Yet there are real concerns that the United States’ economy won’t grow enough to pay off its debts easily and ensure rising living standards, as happened in the postwar decades. The fraternity of growth experts in the economics profession predicts that the economy, on its current path, will grow more slowly in the next couple of decades than over the past couple. They are concerned in part because two of the economy’s most powerful recent engines have been exposed as a mirage: the explosion in consumer debt and spending, which lifted short-term growth at the expense of future growth, and the great Wall Street boom, which depended partly on activities that had very little real value.

Richard Freeman, a Harvard economist, argues that our bubble economy had something in common with the old Soviet economy. The Soviet Union’s growth was artificially raised by massive industrial output that ended up having little use. Ours was artificially raised by mortgage-backed securities, collateralized debt obligations and even the occasional Ponzi scheme.

Where will new, real sources of growth come from? Wall Street is not likely to cure the nation’s economic problems. Neither, obviously, is Detroit. Nor is Silicon Valley, at least not by itself. Well before the housing bubble burst, the big productivity gains brought about by the 1990s technology boom seemed to be petering out, which suggests that the Internet may not be able to fuel decades of economic growth in the way that the industrial inventions of the early 20th century did. Annual economic growth in the current decade, even excluding the dismal contributions that 2008 and 2009 will make to the average, has been the slowest of any decade since the 1930s.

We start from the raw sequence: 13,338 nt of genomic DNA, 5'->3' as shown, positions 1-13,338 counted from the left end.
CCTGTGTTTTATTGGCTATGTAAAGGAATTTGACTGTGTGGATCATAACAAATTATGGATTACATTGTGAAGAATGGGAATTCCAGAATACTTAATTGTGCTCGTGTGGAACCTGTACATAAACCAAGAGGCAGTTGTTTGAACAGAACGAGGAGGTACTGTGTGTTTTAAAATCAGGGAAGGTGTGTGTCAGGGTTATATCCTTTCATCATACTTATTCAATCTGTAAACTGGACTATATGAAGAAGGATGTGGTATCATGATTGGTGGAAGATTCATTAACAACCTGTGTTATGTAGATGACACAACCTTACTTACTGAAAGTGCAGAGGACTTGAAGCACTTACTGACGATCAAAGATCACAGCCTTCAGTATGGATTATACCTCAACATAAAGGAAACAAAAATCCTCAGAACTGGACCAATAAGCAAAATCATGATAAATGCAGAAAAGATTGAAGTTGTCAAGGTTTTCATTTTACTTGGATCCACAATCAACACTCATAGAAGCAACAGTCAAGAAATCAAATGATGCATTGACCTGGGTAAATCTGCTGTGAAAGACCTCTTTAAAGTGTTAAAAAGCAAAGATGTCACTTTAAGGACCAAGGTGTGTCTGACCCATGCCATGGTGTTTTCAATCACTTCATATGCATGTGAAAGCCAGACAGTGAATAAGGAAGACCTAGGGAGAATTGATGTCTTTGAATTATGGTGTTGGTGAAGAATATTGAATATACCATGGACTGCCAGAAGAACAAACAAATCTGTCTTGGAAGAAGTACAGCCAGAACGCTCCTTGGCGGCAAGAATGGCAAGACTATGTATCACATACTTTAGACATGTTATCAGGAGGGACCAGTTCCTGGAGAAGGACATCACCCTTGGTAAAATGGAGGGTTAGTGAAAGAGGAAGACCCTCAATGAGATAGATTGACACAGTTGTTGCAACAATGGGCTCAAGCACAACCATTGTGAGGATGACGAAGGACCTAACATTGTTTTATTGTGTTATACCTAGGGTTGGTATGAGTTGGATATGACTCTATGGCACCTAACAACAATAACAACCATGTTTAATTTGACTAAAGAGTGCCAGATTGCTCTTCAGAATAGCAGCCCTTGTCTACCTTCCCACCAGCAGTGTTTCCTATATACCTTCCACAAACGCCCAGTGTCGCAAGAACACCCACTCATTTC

So for the first time in more than 70 years, the epicenter of the American economy can be placed outside of California or New York or the industrial Midwest. It can be placed in Washington. Washington won’t merely be given the task of pulling the economy out of the immediate crisis. It will also have to figure out how to put the American economy on a more sustainable path — to help it achieve fast, broadly shared growth and do so without the benefit of a bubble. Obama said as much in his inauguration speech when he pledged to overhaul Washington’s approach to education, health care, science and infrastructure, all in an effort to “lay a new foundation for growth.”

For centuries, people have worried that economic growth had limits — that the only way for one group to prosper was at the expense of another. The pessimists, from Malthus and the Luddites and on, have been proved wrong again and again. Growth is not finite. But it is also not inevitable. It requires a strategy.


TWO WEEKS AFTER THE ELECTION, Rahm Emanuel, Obama’s chief of staff, appeared before an audience of business executives and laid out an idea that Lawrence H. Summers, Obama’s top economic adviser, later described to me as Rahm’s Doctrine. “You never want a serious crisis to go to waste,” Emanuel said. “What I mean by that is that it’s an opportunity to do things you could not do before.”